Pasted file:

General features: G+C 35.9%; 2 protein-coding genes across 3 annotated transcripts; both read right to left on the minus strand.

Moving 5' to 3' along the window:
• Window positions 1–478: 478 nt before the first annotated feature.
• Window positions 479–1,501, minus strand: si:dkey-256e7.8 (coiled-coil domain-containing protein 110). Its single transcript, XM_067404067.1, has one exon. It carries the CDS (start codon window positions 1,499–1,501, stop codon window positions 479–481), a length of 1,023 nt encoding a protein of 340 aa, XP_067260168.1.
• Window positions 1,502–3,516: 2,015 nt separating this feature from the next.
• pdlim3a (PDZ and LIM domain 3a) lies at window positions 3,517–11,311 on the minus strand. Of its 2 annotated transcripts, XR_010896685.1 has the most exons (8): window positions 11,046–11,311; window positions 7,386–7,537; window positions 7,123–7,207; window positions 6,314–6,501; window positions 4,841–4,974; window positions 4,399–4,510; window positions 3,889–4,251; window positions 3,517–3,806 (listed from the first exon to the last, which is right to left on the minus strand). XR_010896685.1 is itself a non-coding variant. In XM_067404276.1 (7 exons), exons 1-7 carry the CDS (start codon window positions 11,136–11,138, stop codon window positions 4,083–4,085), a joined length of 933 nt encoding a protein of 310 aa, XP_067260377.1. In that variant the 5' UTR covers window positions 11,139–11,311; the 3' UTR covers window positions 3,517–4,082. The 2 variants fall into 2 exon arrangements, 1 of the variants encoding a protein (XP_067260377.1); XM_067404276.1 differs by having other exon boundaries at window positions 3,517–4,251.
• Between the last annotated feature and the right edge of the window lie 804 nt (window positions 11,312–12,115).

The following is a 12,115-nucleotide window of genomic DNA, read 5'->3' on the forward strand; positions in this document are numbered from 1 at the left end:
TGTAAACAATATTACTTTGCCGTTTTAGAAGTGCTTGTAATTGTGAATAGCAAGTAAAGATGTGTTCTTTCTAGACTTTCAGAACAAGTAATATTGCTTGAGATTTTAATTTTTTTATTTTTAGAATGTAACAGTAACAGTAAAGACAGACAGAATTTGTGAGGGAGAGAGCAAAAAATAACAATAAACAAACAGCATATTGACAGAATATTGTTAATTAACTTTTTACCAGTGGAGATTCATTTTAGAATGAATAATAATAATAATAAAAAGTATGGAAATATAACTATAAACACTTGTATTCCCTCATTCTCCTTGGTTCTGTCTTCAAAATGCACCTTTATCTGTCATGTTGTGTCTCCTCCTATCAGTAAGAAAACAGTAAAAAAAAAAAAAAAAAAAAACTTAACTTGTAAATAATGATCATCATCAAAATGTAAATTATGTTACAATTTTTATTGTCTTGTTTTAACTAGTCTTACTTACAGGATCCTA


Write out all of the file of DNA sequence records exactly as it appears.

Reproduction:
General features: G+C 35.9%; 2 protein-coding genes across 3 annotated transcripts; both read right to left on the minus strand.

Moving 5' to 3' along the window:
• Window positions 1–478: 478 nt before the first annotated feature.
• Window positions 479–1,501, minus strand: si:dkey-256e7.8 (coiled-coil domain-containing protein 110). Its single transcript, XM_067404067.1, has one exon. It carries the CDS (start codon window positions 1,499–1,501, stop codon window positions 479–481), a length of 1,023 nt encoding a protein of 340 aa, XP_067260168.1.
• Window positions 1,502–3,516: 2,015 nt separating this feature from the next.
• pdlim3a (PDZ and LIM domain 3a) lies at window positions 3,517–11,311 on the minus strand. Of its 2 annotated transcripts, XR_010896685.1 has the most exons (8): window positions 11,046–11,311; window positions 7,386–7,537; window positions 7,123–7,207; window positions 6,314–6,501; window positions 4,841–4,974; window positions 4,399–4,510; window positions 3,889–4,251; window positions 3,517–3,806 (listed from the first exon to the last, which is right to left on the minus strand). XR_010896685.1 is itself a non-coding variant. In XM_067404276.1 (7 exons), exons 1-7 carry the CDS (start codon window positions 11,136–11,138, stop codon window positions 4,083–4,085), a joined length of 933 nt encoding a protein of 310 aa, XP_067260377.1. In that variant the 5' UTR covers window positions 11,139–11,311; the 3' UTR covers window positions 3,517–4,082. The 2 variants fall into 2 exon arrangements, 1 of the variants encoding a protein (XP_067260377.1); XM_067404276.1 differs by having other exon boundaries at window positions 3,517–4,251.
• Between the last annotated feature and the right edge of the window lie 804 nt (window positions 11,312–12,115).

The following is a 12,115-nucleotide window of genomic DNA, read 5'->3' on the forward strand; positions in this document are numbered from 1 at the left end:
TGTAAACAATATTACTTTGCCGTTTTAGAAGTGCTTGTAATTGTGAATAGCAAGTAAAGATGTGTTCTTTCTAGACTTTCAGAACAAGTAATATTGCTTGAGATTTTAATTTTTTTATTTTTAGAATGTAACAGTAACAGTAAAGACAGACAGAATTTGTGAGGGAGAGAGCAAAAAATAACAATAAACAAACAGCATATTGACAGAATATTGTTAATTAACTTTTTACCAGTGGAGATTCATTTTAGAATGAATAATAATAATAATAAAAAGTATGGAAATATAACTATAAACACTTGTATTCCCTCATTCTCCTTGGTTCTGTCTTCAAAATGCACCTTTATCTGTCATGTTGTGTCTCCTCCTATCAGTAAGAAAACAGTAAAAAAAAAAAAAAAAAAAAACTTAACTTGTAAATAATGATCATCATCAAAATGTAAATTATGTTACAATTTTTATTGTCTTGTTTTAACTAGTCTTACTTACAGGATCCTA